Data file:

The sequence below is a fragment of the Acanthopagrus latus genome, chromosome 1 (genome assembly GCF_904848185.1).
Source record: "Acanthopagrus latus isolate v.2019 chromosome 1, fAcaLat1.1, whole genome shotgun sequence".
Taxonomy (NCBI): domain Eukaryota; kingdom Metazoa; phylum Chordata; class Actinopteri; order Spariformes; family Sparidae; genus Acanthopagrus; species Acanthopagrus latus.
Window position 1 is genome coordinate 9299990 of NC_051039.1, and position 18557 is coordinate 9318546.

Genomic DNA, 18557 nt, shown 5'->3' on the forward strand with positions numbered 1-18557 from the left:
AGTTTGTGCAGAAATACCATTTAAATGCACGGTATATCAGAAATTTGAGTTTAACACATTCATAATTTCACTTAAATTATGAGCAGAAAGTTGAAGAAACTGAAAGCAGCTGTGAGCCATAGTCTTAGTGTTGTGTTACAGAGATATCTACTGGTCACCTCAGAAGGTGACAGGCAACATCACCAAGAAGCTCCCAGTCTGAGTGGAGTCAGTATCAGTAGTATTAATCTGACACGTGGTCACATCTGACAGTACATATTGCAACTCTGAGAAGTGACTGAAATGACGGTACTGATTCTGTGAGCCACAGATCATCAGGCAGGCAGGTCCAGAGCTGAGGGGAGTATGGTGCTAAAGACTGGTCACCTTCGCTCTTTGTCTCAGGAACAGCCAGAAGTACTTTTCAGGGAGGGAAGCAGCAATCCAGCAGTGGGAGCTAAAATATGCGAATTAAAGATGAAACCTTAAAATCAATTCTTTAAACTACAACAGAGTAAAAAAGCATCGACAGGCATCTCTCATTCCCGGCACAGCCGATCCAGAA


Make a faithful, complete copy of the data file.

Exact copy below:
The sequence below is a fragment of the Acanthopagrus latus genome, chromosome 1 (genome assembly GCF_904848185.1).
Source record: "Acanthopagrus latus isolate v.2019 chromosome 1, fAcaLat1.1, whole genome shotgun sequence".
Taxonomy (NCBI): domain Eukaryota; kingdom Metazoa; phylum Chordata; class Actinopteri; order Spariformes; family Sparidae; genus Acanthopagrus; species Acanthopagrus latus.
Window position 1 is genome coordinate 9299990 of NC_051039.1, and position 18557 is coordinate 9318546.

Genomic DNA, 18557 nt, shown 5'->3' on the forward strand with positions numbered 1-18557 from the left:
AGTTTGTGCAGAAATACCATTTAAATGCACGGTATATCAGAAATTTGAGTTTAACACATTCATAATTTCACTTAAATTATGAGCAGAAAGTTGAAGAAACTGAAAGCAGCTGTGAGCCATAGTCTTAGTGTTGTGTTACAGAGATATCTACTGGTCACCTCAGAAGGTGACAGGCAACATCACCAAGAAGCTCCCAGTCTGAGTGGAGTCAGTATCAGTAGTATTAATCTGACACGTGGTCACATCTGACAGTACATATTGCAACTCTGAGAAGTGACTGAAATGACGGTACTGATTCTGTGAGCCACAGATCATCAGGCAGGCAGGTCCAGAGCTGAGGGGAGTATGGTGCTAAAGACTGGTCACCTTCGCTCTTTGTCTCAGGAACAGCCAGAAGTACTTTTCAGGGAGGGAAGCAGCAATCCAGCAGTGGGAGCTAAAATATGCGAATTAAAGATGAAACCTTAAAATCAATTCTTTAAACTACAACAGAGTAAAAAAGCATCGACAGGCATCTCTCATTCCCGGCACAGCCGATCCAGAA